Director of IRT, Ravi Ravitharan, said the institute was set to build on its success.

“IRT is continuously developing new technologies to support increasing productivity and safety requirements of the rail industry,” Ravitharan said.

“Being part of Australia’s largest university, IRT is well-placed to continue to lead the railway research and technology needs of the rejuvenated railway industry.”

The Victorian minister for public transport Terry Mulder, delivered the keynote address at the gala dinner and general manager of infrastructure at the Hong Kong rail authority MTR, Richard Keefe, and rail engineering manager at Rio Tinto Iron Ore, Leland LeBreton, both long term clients of IRT, also spoke at the event.

Heavy Haul Rail
28th – 29th August 2012 | Newcastle City Hall

IRT: leading technology development for mining

While the Australian economy is enjoying a fortunate position due to the thriving mining industry, research and technology have been integral factors which have enabled the mining industry to reach its current position.

As part of one of the main technology service providers for the railway industry, the personnel at the Institute of Railway Technology (IRT) at Monash University have been supporting the mining industry’s railway operations over the last four decades. IRT is continuously developing new technologies to support increasing productivity and safety requirements at the same time as reducing risks and costs, ultimately improving the bottom line of their clients.

The latest technology IRT has developed is the instrumented revenue vehicle which is a fully flexible automated measurement platform to continuously monitor and provide feedback on both rail condition and train operation. This technology is designed to be installed in standard vehicles which are embedded within a normal operation.

The IRT instrumented vehicle technology has several key advantages over previous maintenance inspection methods. With the objective of increasing production rates, mining operations are often under pressure to reduce railway track downtime. The ramifications of reducing track downtime are that it would minimize traditional track measurements and maintenance activities. This could result in a significant increase in operational risks because of a lack of maintenance and an inability to identify deterioration of track condition in a timely manner.

IRT’s instrumented vehicle technology measures the condition of a railway system during normal rail operations without requiring any track downtime. In addition, IRT’s technology measures the dynamic responses of normal vehicles during loaded and empty operating conditions under standard speed profiles. Unlike previous track recording vehicle measurements, IRT technology measurements are a direct indication of the loads being imposed on the rail network in a usual operating environment.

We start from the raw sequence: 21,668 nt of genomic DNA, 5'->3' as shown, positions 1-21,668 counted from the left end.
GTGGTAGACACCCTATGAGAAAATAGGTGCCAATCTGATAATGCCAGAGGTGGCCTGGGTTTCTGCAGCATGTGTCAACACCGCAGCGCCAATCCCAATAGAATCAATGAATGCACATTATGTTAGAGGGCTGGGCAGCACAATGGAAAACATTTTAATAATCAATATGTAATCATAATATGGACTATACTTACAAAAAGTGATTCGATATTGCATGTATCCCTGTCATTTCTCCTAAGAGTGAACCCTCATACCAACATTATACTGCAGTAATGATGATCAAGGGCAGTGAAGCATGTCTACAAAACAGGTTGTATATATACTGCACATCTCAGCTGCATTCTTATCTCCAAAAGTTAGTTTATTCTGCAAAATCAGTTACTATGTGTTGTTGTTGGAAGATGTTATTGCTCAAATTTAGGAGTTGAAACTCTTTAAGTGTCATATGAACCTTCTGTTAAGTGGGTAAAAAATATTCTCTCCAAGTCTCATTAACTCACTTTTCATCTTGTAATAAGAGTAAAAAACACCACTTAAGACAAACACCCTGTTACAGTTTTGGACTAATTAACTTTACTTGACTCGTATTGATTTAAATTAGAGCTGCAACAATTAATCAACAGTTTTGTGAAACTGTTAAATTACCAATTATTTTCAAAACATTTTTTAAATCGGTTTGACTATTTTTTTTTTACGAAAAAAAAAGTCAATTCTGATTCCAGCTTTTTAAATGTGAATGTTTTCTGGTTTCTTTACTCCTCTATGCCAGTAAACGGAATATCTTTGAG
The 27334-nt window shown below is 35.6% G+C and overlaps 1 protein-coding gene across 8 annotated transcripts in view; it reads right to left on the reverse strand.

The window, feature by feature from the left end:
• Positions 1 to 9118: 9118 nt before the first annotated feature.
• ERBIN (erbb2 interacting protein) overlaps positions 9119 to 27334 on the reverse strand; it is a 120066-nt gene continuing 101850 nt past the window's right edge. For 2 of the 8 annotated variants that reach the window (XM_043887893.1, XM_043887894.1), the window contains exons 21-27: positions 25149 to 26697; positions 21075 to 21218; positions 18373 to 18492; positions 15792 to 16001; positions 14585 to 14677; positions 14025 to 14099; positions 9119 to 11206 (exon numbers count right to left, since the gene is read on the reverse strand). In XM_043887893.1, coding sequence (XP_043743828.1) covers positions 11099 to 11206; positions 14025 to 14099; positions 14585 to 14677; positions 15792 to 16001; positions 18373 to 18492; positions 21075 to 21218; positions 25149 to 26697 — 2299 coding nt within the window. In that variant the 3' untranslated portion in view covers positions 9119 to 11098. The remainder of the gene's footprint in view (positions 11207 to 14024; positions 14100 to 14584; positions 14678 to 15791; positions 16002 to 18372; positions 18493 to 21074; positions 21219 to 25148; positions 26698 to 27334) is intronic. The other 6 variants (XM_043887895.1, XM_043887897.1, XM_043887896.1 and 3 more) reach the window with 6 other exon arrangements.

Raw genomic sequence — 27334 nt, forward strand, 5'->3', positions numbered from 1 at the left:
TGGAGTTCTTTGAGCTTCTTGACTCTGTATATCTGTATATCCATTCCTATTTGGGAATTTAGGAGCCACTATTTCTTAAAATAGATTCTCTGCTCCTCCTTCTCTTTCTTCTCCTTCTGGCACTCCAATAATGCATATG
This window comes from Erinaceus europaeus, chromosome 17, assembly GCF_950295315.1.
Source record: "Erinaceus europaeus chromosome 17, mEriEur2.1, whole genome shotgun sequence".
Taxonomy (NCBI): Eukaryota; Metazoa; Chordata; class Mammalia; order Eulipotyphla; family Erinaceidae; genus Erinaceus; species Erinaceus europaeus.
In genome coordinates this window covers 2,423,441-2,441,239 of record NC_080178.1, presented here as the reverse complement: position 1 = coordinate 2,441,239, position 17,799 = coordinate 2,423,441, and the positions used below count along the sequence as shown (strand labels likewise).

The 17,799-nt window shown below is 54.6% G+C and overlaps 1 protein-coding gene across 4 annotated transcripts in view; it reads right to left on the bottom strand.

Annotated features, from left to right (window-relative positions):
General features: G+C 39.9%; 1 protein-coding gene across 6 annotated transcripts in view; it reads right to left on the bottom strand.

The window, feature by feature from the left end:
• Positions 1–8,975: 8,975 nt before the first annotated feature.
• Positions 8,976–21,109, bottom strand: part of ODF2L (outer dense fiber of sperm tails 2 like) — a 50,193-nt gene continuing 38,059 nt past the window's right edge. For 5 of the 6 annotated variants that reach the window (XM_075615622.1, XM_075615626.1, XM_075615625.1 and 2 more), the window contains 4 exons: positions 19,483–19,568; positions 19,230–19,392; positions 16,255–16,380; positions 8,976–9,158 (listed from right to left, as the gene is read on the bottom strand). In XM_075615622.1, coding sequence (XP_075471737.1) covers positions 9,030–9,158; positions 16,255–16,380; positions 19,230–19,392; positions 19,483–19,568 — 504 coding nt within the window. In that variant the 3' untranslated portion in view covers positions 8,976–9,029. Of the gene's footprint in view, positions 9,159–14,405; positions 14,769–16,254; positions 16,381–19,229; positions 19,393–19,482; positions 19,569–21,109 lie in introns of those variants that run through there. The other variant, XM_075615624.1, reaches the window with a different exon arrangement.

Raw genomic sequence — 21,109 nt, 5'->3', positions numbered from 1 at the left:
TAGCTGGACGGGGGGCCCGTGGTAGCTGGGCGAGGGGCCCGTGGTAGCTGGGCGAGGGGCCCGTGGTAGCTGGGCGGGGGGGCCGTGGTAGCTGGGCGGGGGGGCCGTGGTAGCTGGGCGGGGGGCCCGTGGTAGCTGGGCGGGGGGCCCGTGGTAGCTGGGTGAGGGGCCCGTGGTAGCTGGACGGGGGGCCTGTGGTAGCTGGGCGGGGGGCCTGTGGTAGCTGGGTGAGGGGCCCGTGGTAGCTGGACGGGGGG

By Ravi Ravitharan*

It is also important to note that the information collected using the IRT’s instrumented vehicletechnology is available for railway operations within a twelve hour period. It is anticipated that in the near future real time reporting of track and train related issues would be also available.

The above technology is widely used in railway systems in mining operations and now available to all railway operations including passenger and freight, to assist with both track and rolling stock management.

The IRT instrumented vehicle technology measurements have shown an excellent correlation with track inspector findings. Now these measurements are being used extensively for track maintenance activities, and to restrict line speed to mitigate damage to and risk from deterioration of the track structure.

Assessment of the effectiveness of maintenance operations, operational planning and maintenance programming are other benefits of the new technology IRT has developed.

IRT’s instrumented vehicle technology has also been used for analysis of train driving strategies and in-train forces, train driver training, derailment investigations, analysis of the dynamic effect on bridges, dumper indexing for minimization of coupler loads and assistance with the design of new rolling stock.

IRT, the premier track and vehicle railway engineering research centre in Australia, focuses on developing new technologies that could be integrated into existing processes to provide rail operators with the ability to effectively manage their resources.

*Ravi Ravitharan is director, Institute of Railway Technology, Monash University

Heavy Haul Rail
28th – 29th August 2012 | City Hall Newcastle
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Level crossing Victoria - Photo: Creative Commons

New technology to dramatically improve level crossing safety

A new $4m technology being developed at Victoria’s La Trobe University could significantly reduce and help to eliminate collisions, injuries and fatalities at Australia’s level crossings.

By Jennifer Perry

The technology could warn vehicles as they’re approaching a level crossing by using “mobile phone style” wireless networks that are integrated with GPS.